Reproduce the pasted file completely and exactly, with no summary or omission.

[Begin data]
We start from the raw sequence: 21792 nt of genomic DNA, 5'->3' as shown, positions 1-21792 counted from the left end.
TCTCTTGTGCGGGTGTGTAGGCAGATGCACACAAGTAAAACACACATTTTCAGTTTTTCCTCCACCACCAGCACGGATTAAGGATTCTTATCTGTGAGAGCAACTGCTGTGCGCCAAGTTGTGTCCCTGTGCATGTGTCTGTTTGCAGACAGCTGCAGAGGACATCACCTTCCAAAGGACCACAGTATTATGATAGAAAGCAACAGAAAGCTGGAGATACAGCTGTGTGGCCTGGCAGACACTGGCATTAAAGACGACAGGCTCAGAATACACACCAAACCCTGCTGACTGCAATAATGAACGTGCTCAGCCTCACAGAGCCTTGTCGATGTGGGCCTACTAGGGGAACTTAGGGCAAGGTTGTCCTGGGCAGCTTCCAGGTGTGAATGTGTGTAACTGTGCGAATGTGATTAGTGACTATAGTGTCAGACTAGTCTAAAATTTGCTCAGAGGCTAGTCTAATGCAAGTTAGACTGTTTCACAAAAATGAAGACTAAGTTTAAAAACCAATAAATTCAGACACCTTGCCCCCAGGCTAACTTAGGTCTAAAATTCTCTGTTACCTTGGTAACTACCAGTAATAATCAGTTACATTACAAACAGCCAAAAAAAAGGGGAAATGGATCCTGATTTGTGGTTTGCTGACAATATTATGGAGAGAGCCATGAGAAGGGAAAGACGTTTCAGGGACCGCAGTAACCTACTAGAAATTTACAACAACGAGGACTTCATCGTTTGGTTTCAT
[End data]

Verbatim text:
We start from the raw sequence: 21792 nt of genomic DNA, 5'->3' as shown, positions 1-21792 counted from the left end.
TCTCTTGTGCGGGTGTGTAGGCAGATGCACACAAGTAAAACACACATTTTCAGTTTTTCCTCCACCACCAGCACGGATTAAGGATTCTTATCTGTGAGAGCAACTGCTGTGCGCCAAGTTGTGTCCCTGTGCATGTGTCTGTTTGCAGACAGCTGCAGAGGACATCACCTTCCAAAGGACCACAGTATTATGATAGAAAGCAACAGAAAGCTGGAGATACAGCTGTGTGGCCTGGCAGACACTGGCATTAAAGACGACAGGCTCAGAATACACACCAAACCCTGCTGACTGCAATAATGAACGTGCTCAGCCTCACAGAGCCTTGTCGATGTGGGCCTACTAGGGGAACTTAGGGCAAGGTTGTCCTGGGCAGCTTCCAGGTGTGAATGTGTGTAACTGTGCGAATGTGATTAGTGACTATAGTGTCAGACTAGTCTAAAATTTGCTCAGAGGCTAGTCTAATGCAAGTTAGACTGTTTCACAAAAATGAAGACTAAGTTTAAAAACCAATAAATTCAGACACCTTGCCCCCAGGCTAACTTAGGTCTAAAATTCTCTGTTACCTTGGTAACTACCAGTAATAATCAGTTACATTACAAACAGCCAAAAAAAAGGGGAAATGGATCCTGATTTGTGGTTTGCTGACAATATTATGGAGAGAGCCATGAGAAGGGAAAGACGTTTCAGGGACCGCAGTAACCTACTAGAAATTTACAACAACGAGGACTTCATCGTTTGGTTTCAT